The New York State Lottery is celebrating its 50th anniversary this year.
On Election Day in 1966, New Yorkers voted in favor to approve a constitutional amendment authorizing a government-run lottery, with its proceeds to be "applied exclusively to, or in aid or support of education. It was the second state lottery in the nation, following New Hampshire's in 1964.
Plans for the first lottery drawing were finalized in April 1967.
One dollar tickets would go on sale on June 1 at hotels, motels, banks and Western Union offices.
There would be 240 winners for each $1 million in tickets sold and there would be two tiers of prizes.
In the "Grand Prize Tier," the top prize would be $100,000; second prize $50,000; third prize $35,000; fourth $10,000 and places five through 15 would receive $5,000. In the "Consolation Tier," winners could earn between $1,000 and $150.
To avoid the 10 percent federal wagering tax, a compromise was struck to use a "horsebowl" system to decide who won the grand prizes. (Lotteries based on horse racing were exempt.)
The format was described in a Post-Standard article from April 20, 1967: "From the revolving glass drums winners will be picked, given post positions and then matched with winners of a race determined after the lucky tickets are drawn. The horse race will be run a week before the drawings, but will be chosen until after the winning tickets are drawn."
The actual drawing was just as complicated.
On July 20 and 21, 1,547 tickets were drawn in Albany, placed into a "winner's drum" and transported to New York City inside an armored car for the next drawing. Each one of these tickets had a shot at one of the six $100,000 prizes.
On July 24, 90 tickets were drawn and placed in the Grand Prize Tier, the rest in the Consolation Tier. The selected tickets were given a post position number, and, finally, a final drawing on July 26 would determine which horse race would be used to determine the final prize allocation.
Twenty tickets from the initial drawings were from Onondaga County residents.
Arthur O'Dell, 65, was drawn fourth overall.
The Post-Standard sent a reporter to speak with him at his job at Lipe-Rollway Corp.
"I'm a very lucky man," he told the newspaper, adding he planned to use the money to travel to Florida with his roommate after he retired next year.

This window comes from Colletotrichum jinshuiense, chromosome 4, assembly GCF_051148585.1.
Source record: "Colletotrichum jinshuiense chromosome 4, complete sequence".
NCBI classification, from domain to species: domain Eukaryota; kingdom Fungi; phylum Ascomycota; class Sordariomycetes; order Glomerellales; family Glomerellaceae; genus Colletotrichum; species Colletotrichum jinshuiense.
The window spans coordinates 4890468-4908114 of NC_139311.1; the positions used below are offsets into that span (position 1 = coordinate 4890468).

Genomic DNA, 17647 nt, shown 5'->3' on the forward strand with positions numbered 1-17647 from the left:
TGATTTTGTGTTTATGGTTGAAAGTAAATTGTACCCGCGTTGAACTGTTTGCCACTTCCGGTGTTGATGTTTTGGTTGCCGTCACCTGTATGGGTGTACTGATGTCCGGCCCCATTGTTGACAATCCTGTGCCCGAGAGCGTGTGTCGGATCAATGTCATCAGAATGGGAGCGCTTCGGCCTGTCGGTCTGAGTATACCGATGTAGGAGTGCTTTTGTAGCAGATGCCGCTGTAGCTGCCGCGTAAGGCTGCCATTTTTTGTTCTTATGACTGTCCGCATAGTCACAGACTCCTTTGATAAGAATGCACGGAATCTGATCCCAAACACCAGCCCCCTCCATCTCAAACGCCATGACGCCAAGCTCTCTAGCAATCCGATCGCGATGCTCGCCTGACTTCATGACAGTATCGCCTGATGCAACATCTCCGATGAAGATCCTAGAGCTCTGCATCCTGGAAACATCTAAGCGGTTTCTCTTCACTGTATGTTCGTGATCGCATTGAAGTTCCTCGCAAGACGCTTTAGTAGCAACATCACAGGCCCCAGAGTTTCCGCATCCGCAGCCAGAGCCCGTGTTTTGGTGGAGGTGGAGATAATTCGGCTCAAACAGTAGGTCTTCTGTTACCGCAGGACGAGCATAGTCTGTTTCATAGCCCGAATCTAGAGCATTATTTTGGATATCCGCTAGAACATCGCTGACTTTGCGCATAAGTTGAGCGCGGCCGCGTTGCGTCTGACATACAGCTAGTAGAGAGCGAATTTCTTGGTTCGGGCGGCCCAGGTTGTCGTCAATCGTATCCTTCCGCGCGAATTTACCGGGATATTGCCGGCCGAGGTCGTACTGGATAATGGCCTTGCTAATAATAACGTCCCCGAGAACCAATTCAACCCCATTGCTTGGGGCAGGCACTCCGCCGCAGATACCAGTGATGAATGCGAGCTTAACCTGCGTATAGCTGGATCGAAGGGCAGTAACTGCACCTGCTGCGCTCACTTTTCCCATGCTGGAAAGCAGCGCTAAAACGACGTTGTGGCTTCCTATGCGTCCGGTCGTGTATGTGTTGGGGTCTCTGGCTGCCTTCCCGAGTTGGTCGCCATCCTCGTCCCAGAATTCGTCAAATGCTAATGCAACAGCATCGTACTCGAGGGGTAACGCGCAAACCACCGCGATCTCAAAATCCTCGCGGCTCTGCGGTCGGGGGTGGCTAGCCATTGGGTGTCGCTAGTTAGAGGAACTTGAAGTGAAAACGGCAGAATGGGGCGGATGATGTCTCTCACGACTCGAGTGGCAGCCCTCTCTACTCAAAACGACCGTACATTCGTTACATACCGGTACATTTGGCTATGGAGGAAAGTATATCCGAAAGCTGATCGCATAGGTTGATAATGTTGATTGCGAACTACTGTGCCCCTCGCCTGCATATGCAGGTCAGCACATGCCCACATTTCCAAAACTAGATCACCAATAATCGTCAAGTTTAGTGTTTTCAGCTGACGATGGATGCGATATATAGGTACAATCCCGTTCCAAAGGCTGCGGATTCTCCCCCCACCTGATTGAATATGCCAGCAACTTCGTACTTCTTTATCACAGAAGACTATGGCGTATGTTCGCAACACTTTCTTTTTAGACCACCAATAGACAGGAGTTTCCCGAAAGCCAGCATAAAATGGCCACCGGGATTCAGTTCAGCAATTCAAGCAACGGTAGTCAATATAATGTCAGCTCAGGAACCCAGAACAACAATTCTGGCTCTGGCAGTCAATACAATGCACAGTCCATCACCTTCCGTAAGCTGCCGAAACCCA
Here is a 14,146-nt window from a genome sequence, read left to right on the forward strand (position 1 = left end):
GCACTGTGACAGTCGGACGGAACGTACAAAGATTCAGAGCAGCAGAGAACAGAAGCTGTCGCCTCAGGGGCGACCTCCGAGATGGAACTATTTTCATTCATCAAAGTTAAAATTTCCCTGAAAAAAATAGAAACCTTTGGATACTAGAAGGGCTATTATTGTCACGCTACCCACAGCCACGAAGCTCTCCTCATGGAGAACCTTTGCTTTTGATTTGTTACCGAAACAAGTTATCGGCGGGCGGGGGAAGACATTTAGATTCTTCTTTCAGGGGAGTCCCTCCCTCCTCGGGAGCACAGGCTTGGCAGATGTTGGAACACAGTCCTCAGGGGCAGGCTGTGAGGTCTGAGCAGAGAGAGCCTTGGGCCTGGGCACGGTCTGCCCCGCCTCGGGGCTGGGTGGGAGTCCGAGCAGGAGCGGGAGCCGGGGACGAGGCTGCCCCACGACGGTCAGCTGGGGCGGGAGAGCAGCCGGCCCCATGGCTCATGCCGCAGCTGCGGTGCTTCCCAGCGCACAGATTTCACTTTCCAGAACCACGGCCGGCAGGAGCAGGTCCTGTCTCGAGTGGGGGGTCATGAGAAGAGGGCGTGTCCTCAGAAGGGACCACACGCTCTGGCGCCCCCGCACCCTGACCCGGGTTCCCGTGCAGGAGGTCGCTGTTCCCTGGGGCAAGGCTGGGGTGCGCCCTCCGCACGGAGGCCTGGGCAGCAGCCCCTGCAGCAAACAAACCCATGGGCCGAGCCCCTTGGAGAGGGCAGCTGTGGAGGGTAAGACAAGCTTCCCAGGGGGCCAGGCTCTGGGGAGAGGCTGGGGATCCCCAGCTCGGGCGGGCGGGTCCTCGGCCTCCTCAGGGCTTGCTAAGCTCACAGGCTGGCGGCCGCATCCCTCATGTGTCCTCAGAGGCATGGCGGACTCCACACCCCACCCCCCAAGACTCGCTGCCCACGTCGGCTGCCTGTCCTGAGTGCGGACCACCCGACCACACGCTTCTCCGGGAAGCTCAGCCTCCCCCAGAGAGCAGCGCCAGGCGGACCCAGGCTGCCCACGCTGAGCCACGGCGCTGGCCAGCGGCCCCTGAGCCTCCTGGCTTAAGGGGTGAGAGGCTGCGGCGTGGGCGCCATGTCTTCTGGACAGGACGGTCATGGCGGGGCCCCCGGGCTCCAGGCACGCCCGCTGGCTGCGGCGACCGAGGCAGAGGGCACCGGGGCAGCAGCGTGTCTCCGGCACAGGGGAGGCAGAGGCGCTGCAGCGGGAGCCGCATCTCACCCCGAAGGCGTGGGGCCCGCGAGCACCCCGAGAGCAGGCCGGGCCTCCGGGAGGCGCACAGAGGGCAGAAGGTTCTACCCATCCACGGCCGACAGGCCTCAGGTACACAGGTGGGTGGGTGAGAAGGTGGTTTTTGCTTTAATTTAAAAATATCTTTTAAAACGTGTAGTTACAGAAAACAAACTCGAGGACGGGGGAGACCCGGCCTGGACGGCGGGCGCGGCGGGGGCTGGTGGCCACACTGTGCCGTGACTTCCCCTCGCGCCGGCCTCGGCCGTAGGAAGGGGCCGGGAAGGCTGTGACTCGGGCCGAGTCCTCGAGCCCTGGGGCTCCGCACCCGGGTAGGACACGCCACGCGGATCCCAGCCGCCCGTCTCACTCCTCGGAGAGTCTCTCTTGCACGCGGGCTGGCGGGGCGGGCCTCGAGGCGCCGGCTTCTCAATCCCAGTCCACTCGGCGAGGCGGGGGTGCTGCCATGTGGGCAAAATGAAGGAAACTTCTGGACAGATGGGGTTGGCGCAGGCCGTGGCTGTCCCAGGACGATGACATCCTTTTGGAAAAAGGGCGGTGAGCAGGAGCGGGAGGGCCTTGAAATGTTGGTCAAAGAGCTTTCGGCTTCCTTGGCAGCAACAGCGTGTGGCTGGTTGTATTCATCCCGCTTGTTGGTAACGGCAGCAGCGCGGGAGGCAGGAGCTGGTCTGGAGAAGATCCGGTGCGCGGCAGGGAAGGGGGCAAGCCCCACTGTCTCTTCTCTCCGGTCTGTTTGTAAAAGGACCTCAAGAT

"I will tell you one thing," he said. "I won't spend it foolishly like I did when I was young." (He would end up with $150 from the consolation tier.)
All the winners contacted by the Post-Standard expressed excitement, but mostly disbelief about winning.
"I just didn't believe it," said Lillian Shelley. "I've never won anything in my life."
Eight-year-old Stacey Lyon, of Westcott Street, was described as "thrilled," but did not quite understand the fuss when the ticket her great-grandmother bought for her was chosen.
Liverpool Attorney Anthony Vecchio thought his friends were pranking him when the Post-Standard called about taking his picture: "No one was more surprised than I when a guy showed up at 9 p.m. with a camera!"
Most surprised was Joseph Chiarmonte who was pulled over by a police officer on Warren Street. A small crowd gathered expecting to see him get a ticket, but instead saw the officer, who was friend of Chiarmonte's, shake his hand for winning.
"It was the first I'd heard about it," he said, "because I hadn't even read the paper."
None of these folks were drawn into the final round, but Edwin Shapero, 40, a salesman at Syracuse Rope and Twine, was selected.
"I have no idea what I'd do with the money, but we are going to share this," he said.
All he needed was for the horse from post position 13 to win in the race drawn.
It didn't. He won $5,000 after the fourth race at Aqueduct on July 19 was chosen. The winning horse was Wiggin's Fork.
One of the six grand prize winners did have a Syracuse tie.
Charles Holt, 20, of Shokan, was a junior at Syracuse University when he won. His mother bought a ticket for each of her children.
He planned to use his winnings on his upcoming wedding and promised to help his parents.
"They'll be taken care of. I remember who has been paying for my schooling," he said.
According to an Associated Press story, the lottery is now the "nation's largest and most profitable program of its kind."
State officials say more than $83 billion have been paid out to winners and more than $61 billion has been raised to support education.
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